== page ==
In a previous post, I touched on the opportunity for lifestyle analytics to provide information for better care – specifically preventative care. In another post I discussed how having a healthy population benefits all of society. A recent article in the Wall Street journal, Tying Health Problems to Rise in Home Foreclosures, discusses a National Bureau of Economic Research publication which establishes a correlation between foreclosure rates and health of residents. Findings display a 7.2% increase in emergency room visits, 8.1% rise in diabetes and a 39% increase in visits related to suicide attempts per 100 foreclosures of people ages 20 to 49.
The results confirm the “connection between people’s economic well being and their physical well being”. In return it rectifies the need for better analytics that can go a step beyond correlations and towards causal relationships. For example, we know that an increase in unemployment rates cause a decline in the percentage of people with employer-sponsored health insurance. We also know that uninsured individuals defer healthcare and are more likely require more expensive treatment than if they had received care earlier.
The point is that analytics and reporting isn’t solely about prolonging life and generating revenue. Instead, today’s reporting and analytics offer a plethora of new and exciting options. It goes beyond meeting Meaningful Use and receiving incentives. Instead, analytics and proper reporting examines correlations and potential causal relationships between variables such as economic stability and some of the nation’s most costly medical misuses such as emergency room visits.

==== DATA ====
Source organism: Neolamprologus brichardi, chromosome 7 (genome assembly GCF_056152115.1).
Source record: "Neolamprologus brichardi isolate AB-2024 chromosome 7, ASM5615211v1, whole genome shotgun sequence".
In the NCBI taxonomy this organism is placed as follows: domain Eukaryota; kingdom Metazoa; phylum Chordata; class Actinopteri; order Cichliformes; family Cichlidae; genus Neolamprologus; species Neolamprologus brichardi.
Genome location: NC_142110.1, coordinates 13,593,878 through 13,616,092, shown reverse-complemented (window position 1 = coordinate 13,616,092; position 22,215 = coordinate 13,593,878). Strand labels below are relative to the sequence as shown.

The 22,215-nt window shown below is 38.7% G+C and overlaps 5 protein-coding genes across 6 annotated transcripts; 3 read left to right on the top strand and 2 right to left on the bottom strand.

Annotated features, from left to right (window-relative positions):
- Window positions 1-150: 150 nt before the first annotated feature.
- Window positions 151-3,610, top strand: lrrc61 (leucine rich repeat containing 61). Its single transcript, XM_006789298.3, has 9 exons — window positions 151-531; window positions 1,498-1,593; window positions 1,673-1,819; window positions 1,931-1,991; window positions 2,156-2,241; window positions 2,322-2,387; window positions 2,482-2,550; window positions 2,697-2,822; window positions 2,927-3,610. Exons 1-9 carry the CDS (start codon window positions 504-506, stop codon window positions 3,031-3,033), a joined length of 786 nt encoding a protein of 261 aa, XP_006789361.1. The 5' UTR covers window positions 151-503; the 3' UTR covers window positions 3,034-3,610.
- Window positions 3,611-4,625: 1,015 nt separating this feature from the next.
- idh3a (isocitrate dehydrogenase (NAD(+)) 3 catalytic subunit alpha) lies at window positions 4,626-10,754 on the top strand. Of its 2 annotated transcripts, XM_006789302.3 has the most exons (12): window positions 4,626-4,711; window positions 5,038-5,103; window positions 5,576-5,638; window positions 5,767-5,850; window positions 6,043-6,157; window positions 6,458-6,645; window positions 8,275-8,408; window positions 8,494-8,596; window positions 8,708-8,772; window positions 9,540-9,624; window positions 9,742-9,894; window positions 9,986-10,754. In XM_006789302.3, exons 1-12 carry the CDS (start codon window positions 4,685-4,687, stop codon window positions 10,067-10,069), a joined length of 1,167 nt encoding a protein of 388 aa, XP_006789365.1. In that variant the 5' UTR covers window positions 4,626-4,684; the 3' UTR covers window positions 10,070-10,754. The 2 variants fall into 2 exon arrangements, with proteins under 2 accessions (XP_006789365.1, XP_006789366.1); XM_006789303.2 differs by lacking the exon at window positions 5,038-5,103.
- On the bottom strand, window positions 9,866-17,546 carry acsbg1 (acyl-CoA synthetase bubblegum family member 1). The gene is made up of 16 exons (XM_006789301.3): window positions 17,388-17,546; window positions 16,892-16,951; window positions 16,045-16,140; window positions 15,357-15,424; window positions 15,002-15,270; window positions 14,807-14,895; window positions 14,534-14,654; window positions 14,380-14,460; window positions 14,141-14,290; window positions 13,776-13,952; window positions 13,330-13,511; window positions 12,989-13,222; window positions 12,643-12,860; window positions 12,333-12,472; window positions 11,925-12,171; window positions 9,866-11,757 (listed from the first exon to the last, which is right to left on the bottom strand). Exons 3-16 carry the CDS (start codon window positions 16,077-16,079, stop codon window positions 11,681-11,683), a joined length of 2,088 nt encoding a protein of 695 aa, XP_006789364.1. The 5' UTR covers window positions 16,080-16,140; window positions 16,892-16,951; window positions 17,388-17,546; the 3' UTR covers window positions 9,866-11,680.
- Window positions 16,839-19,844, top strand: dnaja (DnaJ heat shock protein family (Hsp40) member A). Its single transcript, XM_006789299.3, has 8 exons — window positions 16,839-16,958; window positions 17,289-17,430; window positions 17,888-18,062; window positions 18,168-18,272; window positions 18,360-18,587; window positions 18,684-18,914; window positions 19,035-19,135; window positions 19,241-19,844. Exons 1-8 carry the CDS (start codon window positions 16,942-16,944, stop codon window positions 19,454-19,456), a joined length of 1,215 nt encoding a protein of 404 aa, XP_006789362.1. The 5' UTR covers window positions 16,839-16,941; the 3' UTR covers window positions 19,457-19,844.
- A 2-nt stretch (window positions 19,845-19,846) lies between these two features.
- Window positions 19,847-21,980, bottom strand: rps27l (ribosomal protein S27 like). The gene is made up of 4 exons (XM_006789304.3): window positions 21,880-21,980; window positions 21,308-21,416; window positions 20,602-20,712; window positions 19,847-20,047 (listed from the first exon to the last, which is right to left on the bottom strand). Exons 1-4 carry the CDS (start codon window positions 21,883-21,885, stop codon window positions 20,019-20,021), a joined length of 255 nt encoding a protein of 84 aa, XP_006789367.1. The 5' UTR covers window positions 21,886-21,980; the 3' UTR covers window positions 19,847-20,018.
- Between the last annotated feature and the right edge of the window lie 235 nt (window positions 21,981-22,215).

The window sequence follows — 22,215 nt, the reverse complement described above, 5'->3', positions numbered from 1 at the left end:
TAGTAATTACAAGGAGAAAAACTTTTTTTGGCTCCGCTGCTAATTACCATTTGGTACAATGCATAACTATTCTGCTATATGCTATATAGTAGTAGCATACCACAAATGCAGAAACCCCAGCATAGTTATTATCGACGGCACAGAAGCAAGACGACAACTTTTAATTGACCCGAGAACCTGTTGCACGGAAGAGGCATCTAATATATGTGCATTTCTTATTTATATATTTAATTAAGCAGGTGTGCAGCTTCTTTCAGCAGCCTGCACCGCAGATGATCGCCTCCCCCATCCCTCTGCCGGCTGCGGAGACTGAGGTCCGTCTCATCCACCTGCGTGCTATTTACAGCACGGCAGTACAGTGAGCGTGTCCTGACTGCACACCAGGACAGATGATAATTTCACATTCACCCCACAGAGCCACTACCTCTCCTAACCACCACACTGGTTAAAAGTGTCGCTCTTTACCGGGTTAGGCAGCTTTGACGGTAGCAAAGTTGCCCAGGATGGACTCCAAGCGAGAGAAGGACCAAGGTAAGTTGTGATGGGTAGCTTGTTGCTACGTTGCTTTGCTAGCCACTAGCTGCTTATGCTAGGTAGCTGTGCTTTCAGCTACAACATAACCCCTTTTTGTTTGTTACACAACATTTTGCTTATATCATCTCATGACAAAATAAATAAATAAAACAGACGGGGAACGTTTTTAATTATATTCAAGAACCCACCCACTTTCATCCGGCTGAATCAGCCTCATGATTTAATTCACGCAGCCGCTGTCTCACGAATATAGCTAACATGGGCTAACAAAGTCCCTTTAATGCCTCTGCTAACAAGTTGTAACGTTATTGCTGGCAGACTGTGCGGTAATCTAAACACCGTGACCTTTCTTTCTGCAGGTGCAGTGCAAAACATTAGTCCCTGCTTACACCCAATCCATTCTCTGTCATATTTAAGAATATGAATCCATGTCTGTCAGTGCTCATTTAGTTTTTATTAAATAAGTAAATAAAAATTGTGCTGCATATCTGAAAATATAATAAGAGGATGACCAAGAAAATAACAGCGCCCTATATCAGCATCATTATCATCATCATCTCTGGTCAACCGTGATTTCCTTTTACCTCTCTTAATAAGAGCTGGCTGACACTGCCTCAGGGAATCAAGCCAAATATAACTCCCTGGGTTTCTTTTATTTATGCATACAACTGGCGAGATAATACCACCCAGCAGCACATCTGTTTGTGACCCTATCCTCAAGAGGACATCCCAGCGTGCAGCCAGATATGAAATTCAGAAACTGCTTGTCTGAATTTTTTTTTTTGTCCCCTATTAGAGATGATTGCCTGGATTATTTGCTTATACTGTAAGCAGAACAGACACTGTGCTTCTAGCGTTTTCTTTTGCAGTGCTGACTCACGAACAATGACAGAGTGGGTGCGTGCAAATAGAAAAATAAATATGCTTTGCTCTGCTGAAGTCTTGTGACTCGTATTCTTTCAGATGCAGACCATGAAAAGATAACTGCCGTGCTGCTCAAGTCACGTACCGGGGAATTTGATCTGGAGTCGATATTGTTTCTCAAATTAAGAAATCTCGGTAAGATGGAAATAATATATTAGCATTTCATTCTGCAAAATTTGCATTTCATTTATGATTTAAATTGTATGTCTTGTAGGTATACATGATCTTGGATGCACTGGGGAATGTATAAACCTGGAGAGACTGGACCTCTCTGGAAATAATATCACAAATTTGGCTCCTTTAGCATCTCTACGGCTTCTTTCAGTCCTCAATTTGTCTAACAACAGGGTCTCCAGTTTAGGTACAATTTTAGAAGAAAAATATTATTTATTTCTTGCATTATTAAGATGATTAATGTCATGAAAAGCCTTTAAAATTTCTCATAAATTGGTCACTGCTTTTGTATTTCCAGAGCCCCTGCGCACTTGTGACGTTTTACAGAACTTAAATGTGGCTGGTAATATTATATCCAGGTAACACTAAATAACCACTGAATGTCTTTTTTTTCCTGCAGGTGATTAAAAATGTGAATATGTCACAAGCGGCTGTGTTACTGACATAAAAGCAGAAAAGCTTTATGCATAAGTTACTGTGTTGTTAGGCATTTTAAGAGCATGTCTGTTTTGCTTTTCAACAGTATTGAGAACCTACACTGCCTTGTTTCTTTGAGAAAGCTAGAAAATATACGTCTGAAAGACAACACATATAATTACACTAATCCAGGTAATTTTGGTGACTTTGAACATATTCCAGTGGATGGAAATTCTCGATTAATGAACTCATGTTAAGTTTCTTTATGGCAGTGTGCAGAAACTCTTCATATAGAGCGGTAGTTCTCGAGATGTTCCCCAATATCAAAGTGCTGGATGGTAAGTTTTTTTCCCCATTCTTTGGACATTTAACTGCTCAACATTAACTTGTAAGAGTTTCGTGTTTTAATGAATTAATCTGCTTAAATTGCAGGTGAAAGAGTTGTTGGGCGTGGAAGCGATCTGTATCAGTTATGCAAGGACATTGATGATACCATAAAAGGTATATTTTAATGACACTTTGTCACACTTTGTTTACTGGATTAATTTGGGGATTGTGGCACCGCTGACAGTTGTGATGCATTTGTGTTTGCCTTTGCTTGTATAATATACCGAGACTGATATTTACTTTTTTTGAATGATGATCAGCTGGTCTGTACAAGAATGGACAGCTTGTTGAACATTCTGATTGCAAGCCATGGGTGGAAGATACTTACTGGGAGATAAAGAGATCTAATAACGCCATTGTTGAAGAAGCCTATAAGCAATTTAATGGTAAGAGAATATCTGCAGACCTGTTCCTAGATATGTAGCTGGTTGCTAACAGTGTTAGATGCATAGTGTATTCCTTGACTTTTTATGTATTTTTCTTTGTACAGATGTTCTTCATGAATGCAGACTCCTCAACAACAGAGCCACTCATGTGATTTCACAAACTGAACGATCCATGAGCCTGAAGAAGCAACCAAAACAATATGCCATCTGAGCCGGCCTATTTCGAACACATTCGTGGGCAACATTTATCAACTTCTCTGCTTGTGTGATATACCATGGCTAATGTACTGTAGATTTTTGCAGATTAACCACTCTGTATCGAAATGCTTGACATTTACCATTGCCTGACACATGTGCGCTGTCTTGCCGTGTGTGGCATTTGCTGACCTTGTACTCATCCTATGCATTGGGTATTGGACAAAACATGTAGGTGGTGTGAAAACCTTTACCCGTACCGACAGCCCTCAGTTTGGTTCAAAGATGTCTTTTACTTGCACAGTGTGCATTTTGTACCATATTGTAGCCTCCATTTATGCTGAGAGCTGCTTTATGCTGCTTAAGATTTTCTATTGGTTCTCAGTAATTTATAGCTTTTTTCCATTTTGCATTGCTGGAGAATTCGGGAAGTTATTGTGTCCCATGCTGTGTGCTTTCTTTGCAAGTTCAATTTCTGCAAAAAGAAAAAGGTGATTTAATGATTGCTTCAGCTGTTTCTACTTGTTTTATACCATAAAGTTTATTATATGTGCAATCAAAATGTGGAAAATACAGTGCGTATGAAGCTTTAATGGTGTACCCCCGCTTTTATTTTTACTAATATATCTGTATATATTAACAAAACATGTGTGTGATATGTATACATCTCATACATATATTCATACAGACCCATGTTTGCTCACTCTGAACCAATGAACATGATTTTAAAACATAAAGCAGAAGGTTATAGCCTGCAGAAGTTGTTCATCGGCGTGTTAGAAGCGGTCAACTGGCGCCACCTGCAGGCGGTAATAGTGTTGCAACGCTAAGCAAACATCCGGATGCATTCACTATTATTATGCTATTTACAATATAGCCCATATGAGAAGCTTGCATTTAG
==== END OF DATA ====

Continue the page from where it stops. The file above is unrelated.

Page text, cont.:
It is important that we remember healthcare is about providing care that improves health. This is a hurdle that the U.S. is currently struggling with – although healthcare spending has increased, we have not experienced an increase in overall health of our population. Instead, as a whole our health is declining and costing the nation (i.e. tax payers). Initiatives such as ICD-10 and Meaningful Use will assist the industry in overcoming overuse, underuse and misuse within the healthcare system. These initiatives, alongside of today’s technologies, paves the way for healthcare to improve the quality of care and quality of life in America.
Register for our upcoming ICD-10 webinar and receive a free copy of the Harvard Business Review Article, “How to Solve the Cost Crisis in Health Care” by Robert S. Kaplan and Michael E. Porter along with a copy of our most recent white paper, “Implementing ICD-10: Hard Work Brings Rewards”.